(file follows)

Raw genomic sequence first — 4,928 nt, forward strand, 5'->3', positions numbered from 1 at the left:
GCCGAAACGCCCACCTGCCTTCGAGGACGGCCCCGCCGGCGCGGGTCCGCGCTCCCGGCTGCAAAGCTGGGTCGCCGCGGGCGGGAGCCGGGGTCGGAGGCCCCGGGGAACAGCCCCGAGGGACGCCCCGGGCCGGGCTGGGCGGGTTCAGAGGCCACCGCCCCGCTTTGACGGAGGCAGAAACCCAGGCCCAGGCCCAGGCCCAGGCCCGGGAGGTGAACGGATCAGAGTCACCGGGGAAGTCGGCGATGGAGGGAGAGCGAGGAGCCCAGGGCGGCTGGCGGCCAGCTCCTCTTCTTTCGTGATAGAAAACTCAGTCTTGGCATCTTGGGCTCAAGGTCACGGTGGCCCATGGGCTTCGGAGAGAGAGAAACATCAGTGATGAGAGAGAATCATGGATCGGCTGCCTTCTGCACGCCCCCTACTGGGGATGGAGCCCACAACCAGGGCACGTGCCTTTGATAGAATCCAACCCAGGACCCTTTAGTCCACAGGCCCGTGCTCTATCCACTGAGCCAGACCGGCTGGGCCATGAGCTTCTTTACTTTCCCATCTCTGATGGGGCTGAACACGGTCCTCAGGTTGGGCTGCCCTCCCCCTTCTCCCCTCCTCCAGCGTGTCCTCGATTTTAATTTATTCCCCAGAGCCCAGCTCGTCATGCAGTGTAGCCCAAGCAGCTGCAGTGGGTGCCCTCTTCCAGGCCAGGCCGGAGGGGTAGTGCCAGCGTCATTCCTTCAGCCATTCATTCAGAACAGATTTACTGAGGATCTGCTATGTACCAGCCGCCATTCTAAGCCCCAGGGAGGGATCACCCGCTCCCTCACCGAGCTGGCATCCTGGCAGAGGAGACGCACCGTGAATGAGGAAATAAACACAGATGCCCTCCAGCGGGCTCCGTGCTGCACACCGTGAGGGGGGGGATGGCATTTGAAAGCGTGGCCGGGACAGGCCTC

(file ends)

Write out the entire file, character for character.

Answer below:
Raw genomic sequence first — 4,928 nt, forward strand, 5'->3', positions numbered from 1 at the left:
GCCGAAACGCCCACCTGCCTTCGAGGACGGCCCCGCCGGCGCGGGTCCGCGCTCCCGGCTGCAAAGCTGGGTCGCCGCGGGCGGGAGCCGGGGTCGGAGGCCCCGGGGAACAGCCCCGAGGGACGCCCCGGGCCGGGCTGGGCGGGTTCAGAGGCCACCGCCCCGCTTTGACGGAGGCAGAAACCCAGGCCCAGGCCCAGGCCCAGGCCCGGGAGGTGAACGGATCAGAGTCACCGGGGAAGTCGGCGATGGAGGGAGAGCGAGGAGCCCAGGGCGGCTGGCGGCCAGCTCCTCTTCTTTCGTGATAGAAAACTCAGTCTTGGCATCTTGGGCTCAAGGTCACGGTGGCCCATGGGCTTCGGAGAGAGAGAAACATCAGTGATGAGAGAGAATCATGGATCGGCTGCCTTCTGCACGCCCCCTACTGGGGATGGAGCCCACAACCAGGGCACGTGCCTTTGATAGAATCCAACCCAGGACCCTTTAGTCCACAGGCCCGTGCTCTATCCACTGAGCCAGACCGGCTGGGCCATGAGCTTCTTTACTTTCCCATCTCTGATGGGGCTGAACACGGTCCTCAGGTTGGGCTGCCCTCCCCCTTCTCCCCTCCTCCAGCGTGTCCTCGATTTTAATTTATTCCCCAGAGCCCAGCTCGTCATGCAGTGTAGCCCAAGCAGCTGCAGTGGGTGCCCTCTTCCAGGCCAGGCCGGAGGGGTAGTGCCAGCGTCATTCCTTCAGCCATTCATTCAGAACAGATTTACTGAGGATCTGCTATGTACCAGCCGCCATTCTAAGCCCCAGGGAGGGATCACCCGCTCCCTCACCGAGCTGGCATCCTGGCAGAGGAGACGCACCGTGAATGAGGAAATAAACACAGATGCCCTCCAGCGGGCTCCGTGCTGCACACCGTGAGGGGGGGGATGGCATTTGAAAGCGTGGCCGGGACAGGCCTC